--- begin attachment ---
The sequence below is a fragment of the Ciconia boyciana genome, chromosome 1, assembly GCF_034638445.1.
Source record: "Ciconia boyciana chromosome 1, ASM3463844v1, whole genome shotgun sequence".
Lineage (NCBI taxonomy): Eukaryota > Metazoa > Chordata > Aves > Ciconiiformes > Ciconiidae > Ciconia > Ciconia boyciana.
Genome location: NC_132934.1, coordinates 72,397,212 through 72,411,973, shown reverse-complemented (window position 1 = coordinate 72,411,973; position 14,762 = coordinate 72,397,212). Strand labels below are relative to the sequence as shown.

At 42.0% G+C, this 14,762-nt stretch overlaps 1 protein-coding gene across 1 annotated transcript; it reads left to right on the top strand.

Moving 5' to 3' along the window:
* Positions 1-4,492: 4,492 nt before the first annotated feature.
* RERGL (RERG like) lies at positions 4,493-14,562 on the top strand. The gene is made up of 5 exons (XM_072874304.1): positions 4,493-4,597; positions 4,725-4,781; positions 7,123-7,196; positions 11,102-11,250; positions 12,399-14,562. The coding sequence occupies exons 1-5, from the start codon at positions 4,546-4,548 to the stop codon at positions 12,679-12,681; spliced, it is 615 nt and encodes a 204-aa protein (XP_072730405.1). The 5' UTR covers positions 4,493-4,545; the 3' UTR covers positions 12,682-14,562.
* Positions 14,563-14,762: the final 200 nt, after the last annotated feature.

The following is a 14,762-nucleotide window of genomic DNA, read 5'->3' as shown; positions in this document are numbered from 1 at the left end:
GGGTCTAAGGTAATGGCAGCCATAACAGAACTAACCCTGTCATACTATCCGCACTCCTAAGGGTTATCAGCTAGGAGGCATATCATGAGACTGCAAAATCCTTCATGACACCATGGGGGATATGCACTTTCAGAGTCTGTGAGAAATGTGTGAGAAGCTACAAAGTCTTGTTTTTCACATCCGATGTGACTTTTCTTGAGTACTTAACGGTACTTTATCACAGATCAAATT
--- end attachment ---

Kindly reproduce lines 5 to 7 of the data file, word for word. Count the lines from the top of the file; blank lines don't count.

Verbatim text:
At 42.0% G+C, this 14,762-nt stretch overlaps 1 protein-coding gene across 1 annotated transcript; it reads left to right on the top strand.

Moving 5' to 3' along the window:
* Positions 1-4,492: 4,492 nt before the first annotated feature.